Plastic magnet, fantastic
A thin, film magnetic organic material that is relatively stable in air at room temperature has been successfully synthesised by Joel Miller and his team at the University of Utah, Salt Lake City. With a few chemical tweaks the material might be exploited in a range of applications from electrical engineering to computing.
Activating liquids and gases
Finding ways to turn great volumes of gaseous and liquid hydrocarbons extracted from the earth into useful chemicals rather than simply burning them in our power stations and cars could open up the whole chemical industry to a new cost-effective route to everything from agrochemicals to pharmaceuticals and other substances.
One of the most commonly used painkillers, paracetamol, could be to blame for worsening asthma, according to research published in the journal Thorax in April.
'We also found that asthma was more severe among frequent users of paracetamol,' Dr. Shaheen told RR.
Saving rabbit skins
In a move that will cheer the antivivisection lobby, US regulatory bodies have agreed to accept chemical safety data from a synthetic skin test instead of results from animal testing. The new test can replace, in many applications, a method in which a chemical or chemical mixture was placed on the intact skin of a laboratory rabbit, which could avoid the need for annual rabbit use running to estimated thousands.
Student's SnapShot Molecules
If you are working on
a fascinating formulation or a marvellous material, or
perhaps you simply think your compound is simply cool,
then tell us about it and you could win a copy of the
First Prize is a copy of ACD/ChemFolder,
Second Prize is a copy of Commercial ChemSketch
including the DICTIONARY.
The runners-up prize will be an ACD t-shirt and baseball
So, get sketching and let's see those cool compounds.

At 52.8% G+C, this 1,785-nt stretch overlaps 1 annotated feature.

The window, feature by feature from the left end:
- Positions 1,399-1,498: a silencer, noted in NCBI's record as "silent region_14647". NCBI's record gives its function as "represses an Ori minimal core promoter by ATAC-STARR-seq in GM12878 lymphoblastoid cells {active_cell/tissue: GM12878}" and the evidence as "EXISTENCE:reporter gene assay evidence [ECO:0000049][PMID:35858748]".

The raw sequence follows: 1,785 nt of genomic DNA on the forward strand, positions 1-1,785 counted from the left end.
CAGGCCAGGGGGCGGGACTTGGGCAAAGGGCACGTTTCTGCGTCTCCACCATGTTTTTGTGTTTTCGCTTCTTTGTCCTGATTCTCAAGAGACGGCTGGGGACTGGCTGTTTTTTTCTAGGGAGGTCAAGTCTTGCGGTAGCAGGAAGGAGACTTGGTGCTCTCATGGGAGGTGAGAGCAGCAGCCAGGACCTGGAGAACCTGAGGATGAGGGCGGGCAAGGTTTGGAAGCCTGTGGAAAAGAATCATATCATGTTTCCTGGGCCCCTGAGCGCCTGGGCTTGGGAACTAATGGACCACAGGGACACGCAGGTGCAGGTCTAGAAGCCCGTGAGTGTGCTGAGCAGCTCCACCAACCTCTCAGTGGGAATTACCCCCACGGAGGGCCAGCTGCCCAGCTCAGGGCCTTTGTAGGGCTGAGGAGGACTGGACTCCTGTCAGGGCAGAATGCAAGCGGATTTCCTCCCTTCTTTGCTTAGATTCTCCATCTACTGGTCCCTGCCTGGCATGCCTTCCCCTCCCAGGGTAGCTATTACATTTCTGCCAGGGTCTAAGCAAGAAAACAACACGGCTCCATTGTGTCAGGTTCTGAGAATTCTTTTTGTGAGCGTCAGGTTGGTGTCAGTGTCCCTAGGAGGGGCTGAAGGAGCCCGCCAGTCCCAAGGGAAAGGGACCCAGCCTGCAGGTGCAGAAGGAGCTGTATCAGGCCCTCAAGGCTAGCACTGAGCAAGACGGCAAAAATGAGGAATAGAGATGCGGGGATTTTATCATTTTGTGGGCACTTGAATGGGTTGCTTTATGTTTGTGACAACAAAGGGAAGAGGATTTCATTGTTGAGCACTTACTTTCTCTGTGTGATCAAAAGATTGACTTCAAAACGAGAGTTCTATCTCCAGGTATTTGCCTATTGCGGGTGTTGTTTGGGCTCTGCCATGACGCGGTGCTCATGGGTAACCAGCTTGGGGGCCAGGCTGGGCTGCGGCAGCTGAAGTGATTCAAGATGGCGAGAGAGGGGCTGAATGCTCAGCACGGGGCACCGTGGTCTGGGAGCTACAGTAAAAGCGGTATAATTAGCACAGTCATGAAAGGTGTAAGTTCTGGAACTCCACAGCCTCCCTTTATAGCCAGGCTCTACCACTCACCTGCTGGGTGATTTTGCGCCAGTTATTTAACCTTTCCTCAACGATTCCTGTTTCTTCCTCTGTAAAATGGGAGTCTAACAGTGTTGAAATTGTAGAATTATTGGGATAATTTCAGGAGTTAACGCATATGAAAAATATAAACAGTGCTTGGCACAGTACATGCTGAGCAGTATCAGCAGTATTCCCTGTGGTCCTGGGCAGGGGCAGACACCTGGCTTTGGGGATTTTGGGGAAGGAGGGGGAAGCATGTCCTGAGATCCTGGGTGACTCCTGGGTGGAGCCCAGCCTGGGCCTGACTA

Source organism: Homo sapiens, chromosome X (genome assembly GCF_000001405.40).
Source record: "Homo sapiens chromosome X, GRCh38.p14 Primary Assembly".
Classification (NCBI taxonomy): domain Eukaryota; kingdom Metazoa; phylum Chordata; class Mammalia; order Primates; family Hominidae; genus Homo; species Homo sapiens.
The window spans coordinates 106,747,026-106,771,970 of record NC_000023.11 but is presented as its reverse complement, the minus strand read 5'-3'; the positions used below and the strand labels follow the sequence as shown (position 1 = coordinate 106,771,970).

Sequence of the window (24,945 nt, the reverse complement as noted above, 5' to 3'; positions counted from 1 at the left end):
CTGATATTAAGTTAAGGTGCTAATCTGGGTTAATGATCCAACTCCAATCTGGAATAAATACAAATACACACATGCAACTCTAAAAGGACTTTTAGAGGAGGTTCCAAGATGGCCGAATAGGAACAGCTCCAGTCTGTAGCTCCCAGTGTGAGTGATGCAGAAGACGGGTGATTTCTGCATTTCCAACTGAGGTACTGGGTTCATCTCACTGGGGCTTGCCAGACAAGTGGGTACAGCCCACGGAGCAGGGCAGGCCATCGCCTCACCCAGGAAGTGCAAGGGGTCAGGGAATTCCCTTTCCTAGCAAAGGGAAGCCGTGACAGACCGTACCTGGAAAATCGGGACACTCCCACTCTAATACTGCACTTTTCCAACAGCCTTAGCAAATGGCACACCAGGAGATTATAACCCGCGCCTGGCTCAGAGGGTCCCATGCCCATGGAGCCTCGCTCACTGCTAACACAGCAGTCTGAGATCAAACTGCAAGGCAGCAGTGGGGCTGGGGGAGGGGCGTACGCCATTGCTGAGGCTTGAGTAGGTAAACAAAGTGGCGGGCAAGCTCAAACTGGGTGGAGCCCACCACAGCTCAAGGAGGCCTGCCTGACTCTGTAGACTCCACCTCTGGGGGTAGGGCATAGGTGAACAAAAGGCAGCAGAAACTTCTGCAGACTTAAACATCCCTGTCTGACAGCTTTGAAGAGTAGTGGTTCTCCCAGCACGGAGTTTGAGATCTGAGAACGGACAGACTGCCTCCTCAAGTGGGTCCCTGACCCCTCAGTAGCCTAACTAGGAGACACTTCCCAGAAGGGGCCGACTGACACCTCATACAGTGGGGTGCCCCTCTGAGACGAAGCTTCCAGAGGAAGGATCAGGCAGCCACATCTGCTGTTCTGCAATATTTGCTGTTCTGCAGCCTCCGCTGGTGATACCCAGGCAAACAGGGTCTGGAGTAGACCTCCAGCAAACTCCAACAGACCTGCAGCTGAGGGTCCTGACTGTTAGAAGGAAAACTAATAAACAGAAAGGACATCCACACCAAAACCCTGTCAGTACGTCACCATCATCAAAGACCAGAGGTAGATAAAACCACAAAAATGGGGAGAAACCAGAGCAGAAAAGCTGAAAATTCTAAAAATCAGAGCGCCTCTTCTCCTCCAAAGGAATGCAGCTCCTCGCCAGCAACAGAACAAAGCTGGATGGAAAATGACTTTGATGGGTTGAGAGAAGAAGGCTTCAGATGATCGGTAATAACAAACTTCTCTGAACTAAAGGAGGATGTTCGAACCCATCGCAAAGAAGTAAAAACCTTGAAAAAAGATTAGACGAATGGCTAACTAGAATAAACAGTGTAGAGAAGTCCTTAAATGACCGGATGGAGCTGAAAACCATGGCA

ACD/Labs proudly announced the winner of the first ACD
Scholar of the Year Award at the ACS meeting on 27th
March, in San Francisco.
There were plenty of
entries for the judges to wade through and with work presented
being of the highest scientific standard the final decision
was a difficult one to make. The three winners, in order,
Kovács, Department of Medicinal Chemistry, University
of Szeged, Hungary, Valentine
P. Ananikov, ND Zelinsky Institute of Organic Chemistry,
Russian Academy of Sciences, and Oleh
Tanchak, the Department of Applied Chemical and Biological
Sciences, Ryerson Polytechnic University. Honourable mention
was given to Jiansuo Wang, Institute of Physical Chemistry
& College of Chemistry and Molecular Engineering, Peking
University. Reactive Reports extends a hearty congratulations
to all the winners!
The ACD/Labs Scholar of
the Year 2000 is already announced!
Structure Verification for High-Throughput NMR Datasets"
- the presentation was given by Tony Williams at NMR in
the Drug Discovery pipeline, The Marlborough Hotel, London,
UK May 2000
An overview of "tubeless
NMR", the method of choice for the application of
NMR to the analysis of combinatorial libraries will be
given. The technology leads to an inordinate amount of
data requiring analysis. Software utilizing H1 NMR prediction
algorithms can allow predicted spectra to be generated
for each of the suggested library structures and a statistical
analysis performed to determine matching.